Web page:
Less-well-recorded is the fact that just two days earlier, an estimated 15,000 people gathered in and around London’s Trafalgar Square in a last-ditch attempt to stop the war.
In the crowd was a young man, Harold Bing, who would, when he reached the age of 18, take his stand as a conscientious objector. According to his own account, hearing that a big anti-war demonstration was to be held in Trafalgar Square, he walked 11 miles from his home to hear Scottish socialist and pacifist Keir Hardie speak, then walked the same distance home again.
The demonstration in London was not the only one of its kind, nor was Harold Bing the only person who hoped war would not come. Following the end of the Napoleonic wars, a number of European peace societies had sprung up, many of them closely allied to reforming movements such as the anti-slavery movement.
In Britain, the tiny Society for the Promotion of Permanent Peace (later the Peace Society), formed in 1816, advocated disarmament, arbitration and the creation of an international mediating body. A similar society was set up in the USA as well.
Issues of war and militarism were debated at various international socialist congresses, following the formation of the First International in 1864.
By the time the Second International was formed in Paris in 1899, an escalating arms race and shifting European alliances made the question of war even more pressing. In 1891, delegates meeting in Brussels urged workers and labour organisations to ‘resist vigorously’ but without agreeing an anti-war strategy. At the 1907 congress, French socialist Jean Jaures advocated the use of a general strike should war break out.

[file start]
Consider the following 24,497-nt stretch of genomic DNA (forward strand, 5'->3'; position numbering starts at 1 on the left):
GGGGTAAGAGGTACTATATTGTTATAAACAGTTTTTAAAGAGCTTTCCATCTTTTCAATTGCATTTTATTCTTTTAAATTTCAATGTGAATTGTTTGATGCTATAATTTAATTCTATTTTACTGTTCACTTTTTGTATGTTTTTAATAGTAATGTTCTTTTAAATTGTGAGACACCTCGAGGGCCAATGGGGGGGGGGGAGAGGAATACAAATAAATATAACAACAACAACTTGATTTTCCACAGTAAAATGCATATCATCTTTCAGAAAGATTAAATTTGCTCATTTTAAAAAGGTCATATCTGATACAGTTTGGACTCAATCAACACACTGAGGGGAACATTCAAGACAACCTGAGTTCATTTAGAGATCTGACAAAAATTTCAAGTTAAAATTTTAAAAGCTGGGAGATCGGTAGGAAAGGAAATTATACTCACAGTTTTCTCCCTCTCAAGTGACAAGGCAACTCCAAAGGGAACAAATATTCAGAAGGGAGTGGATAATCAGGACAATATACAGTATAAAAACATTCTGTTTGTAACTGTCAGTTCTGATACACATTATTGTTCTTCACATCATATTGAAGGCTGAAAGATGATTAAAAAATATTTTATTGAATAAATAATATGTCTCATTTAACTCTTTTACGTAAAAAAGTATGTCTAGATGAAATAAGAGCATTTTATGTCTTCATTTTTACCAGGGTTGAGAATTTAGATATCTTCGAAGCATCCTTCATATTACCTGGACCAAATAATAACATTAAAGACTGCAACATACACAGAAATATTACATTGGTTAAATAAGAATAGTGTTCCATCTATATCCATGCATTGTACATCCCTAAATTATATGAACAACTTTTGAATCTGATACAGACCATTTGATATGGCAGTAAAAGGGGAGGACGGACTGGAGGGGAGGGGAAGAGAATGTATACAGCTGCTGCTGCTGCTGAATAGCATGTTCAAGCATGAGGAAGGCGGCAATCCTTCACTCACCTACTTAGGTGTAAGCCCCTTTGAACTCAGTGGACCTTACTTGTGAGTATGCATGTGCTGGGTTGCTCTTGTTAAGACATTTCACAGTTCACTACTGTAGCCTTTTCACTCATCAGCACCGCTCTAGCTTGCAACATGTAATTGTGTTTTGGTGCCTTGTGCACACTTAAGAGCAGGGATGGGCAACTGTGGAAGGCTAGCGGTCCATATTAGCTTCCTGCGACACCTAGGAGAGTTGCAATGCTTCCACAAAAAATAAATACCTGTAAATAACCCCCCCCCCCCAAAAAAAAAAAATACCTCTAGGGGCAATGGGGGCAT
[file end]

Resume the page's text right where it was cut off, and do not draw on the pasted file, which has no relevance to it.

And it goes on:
In the event, the final resolution agreed by the congress stated only that if war threatened to break out, it was the duty of the working class and its parliamentary representatives to ‘exert every effort to prevent the outbreak of war by means they consider most effective’.
As war came closer, there were demonstrations in Britain and across Europe. On 25 July 1914, the same day Austria delivered its ultimatum to Serbia, Austrian socialist MPs published an anti-war manifesto. German socialists held anti-war demonstrations in Berlin, and the French and Socialist sections of the International protested against war. In Brussels, Keir Hardie and Jean Jaures addressed a crowd of some 6,000 Belgian socialists declaring a ‘war on war’, and, during the latter part of July, socialists in France, Germany and Belgium organised anti-war demonstrations.
In Britain, socialists called for mass demonstrations against war, and, on 30 July 1914, the Labour Leader, journal of the Independent Labour Party (ILP), included an editorial by Fenner Brockway, headed ‘The War Must be Stopped – and We Must Stop It.’
Brockway, who would be a major activist in the no-conscription and conscientious objector movement, argued that if the European labour movement acted together, war could be stopped. He called for socialists to demonstrate in such numbers that governments ‘will be made to realise and fear the strength of the anti-war party.’
On 2 August, an estimated 100,000 anti-war activists demonstrated across Britain; the largest rally being the one in London’s Trafalgar Square. In Scotland, James Maxton, chairman of the Scottish ILP, estimated that more than 100 anti-war meetings had taken place.
In the end, though, the anti-war activists were in a very small minority. French socialist and pacifist Edouard Vaillant, who had consistently argued for a general strike in the event of war, threw his weight behind his government, as did many other European socialists.
Neither pacifists nor socialists were able to prevent the outbreak of the First World War. Ironically though, in Britain anyway, the coming of war, and of conscription in particular, launched a completely new anti-war expression, that of the conscientious objectors’ movement.